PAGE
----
Saturday, September 30, 2006

I'm just starting to make a dent in "American Prometheus", a sweeping biography of Robert Oppenheimer. The physicist who oversaw the development of the atomic bomb was persecuted as a communist and ultimately stripped of his security clearance. It's hard to read the book without thinking of our current political climate and the dark path we've started down.

Wednesday, September 27, 2006

Recently I completed John Dos Passo’s “USA” trilogy, which I received as a gift last year in a single volume. Together, the three novels represent a compelling character sketch of the United States during the first three decades of the 20th century, when America was awakening to its growing power and reveling in its seemingly endless prosperity. Dos Passos advances his episodic narrative through several meticulously drawn characters that span the gamut of Jazz Age archetypes: the flapper, the revolutionary, the industrialist, the speculator, etc. Dos Passos uses his characters’ intertwined lives to explore America’s dark side—its racial and economic inequalities; its sexual hypocrisies and double-standards; and its imperialistic ambitions. The books are rounded out with pointed biographical sketches of real-life figures from the era, and Dos Passos uses the “Newsreel” and often confusing “Camera Eye” sections to enhance the books’ historic perspective.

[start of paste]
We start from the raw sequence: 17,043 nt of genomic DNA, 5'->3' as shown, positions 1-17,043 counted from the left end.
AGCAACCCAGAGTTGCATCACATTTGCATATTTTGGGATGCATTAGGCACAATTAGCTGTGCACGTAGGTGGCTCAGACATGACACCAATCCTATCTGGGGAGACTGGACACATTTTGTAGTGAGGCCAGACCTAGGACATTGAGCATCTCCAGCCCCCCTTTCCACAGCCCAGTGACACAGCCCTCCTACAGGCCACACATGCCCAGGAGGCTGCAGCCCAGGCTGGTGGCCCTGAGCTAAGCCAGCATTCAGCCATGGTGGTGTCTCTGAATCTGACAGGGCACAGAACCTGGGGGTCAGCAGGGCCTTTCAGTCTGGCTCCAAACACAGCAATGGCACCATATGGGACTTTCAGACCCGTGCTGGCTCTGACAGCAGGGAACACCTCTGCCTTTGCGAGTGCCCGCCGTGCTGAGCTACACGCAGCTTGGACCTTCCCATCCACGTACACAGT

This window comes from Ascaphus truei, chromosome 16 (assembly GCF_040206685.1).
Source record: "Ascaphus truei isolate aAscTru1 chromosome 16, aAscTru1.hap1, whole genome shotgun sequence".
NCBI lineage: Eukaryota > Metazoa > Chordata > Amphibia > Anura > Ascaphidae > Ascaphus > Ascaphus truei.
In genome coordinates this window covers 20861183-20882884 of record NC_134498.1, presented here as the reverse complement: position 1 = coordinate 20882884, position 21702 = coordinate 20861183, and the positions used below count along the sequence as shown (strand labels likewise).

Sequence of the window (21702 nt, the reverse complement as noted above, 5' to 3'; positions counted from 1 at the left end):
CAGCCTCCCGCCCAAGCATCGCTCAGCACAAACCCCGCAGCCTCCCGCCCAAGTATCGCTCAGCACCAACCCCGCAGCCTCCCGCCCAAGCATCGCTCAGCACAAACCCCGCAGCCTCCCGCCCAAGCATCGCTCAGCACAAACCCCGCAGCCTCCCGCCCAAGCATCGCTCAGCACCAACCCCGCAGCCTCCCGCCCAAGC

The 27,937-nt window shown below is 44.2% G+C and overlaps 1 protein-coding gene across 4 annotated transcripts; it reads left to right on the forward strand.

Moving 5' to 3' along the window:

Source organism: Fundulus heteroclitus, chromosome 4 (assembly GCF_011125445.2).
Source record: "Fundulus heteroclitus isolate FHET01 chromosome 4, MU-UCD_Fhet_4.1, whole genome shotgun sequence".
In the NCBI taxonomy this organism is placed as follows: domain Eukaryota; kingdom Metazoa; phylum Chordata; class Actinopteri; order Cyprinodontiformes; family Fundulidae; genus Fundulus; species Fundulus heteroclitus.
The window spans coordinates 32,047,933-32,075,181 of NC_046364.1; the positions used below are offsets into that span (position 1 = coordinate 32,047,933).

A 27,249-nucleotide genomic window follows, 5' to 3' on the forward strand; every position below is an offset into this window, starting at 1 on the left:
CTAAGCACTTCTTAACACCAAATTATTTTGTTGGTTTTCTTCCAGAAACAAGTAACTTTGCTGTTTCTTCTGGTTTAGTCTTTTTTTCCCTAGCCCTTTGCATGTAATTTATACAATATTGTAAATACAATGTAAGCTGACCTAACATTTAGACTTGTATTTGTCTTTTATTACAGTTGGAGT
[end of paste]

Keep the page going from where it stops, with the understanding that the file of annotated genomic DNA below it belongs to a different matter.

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Friday, September 15, 2006

Tips on becoming well read. (Thanks to Cope.)

Wednesday, September 13, 2006

Kevin Maney says that Amazon has an electronic book reader in the works, and he discusses the ups and downs of the concept in general:

File this, also, under fidelity v. convenience. The fidelity of a reader can't beat the total fidelity of a book yet. So an e-reader will have to be far more convenient (which includes being more economical) before consumers make the switch en masse.

Call me old-fashioned, but I can't imagine an electronic device ever replacing the feel of a book in my hand--not to mention how they look on my shelves ("I have many leather-bound books..."). And how many hours can human beings spend reading text on a computer screen each day before their retinas spontaneously combust?

Wednesday, September 06, 2006

I keep forgetting to mention that my friend and former co-worker Jason Togyer is writing a history of the G.C. Murphy Company, and you can read about it here. Also, you can pre-order Copeland's book here.

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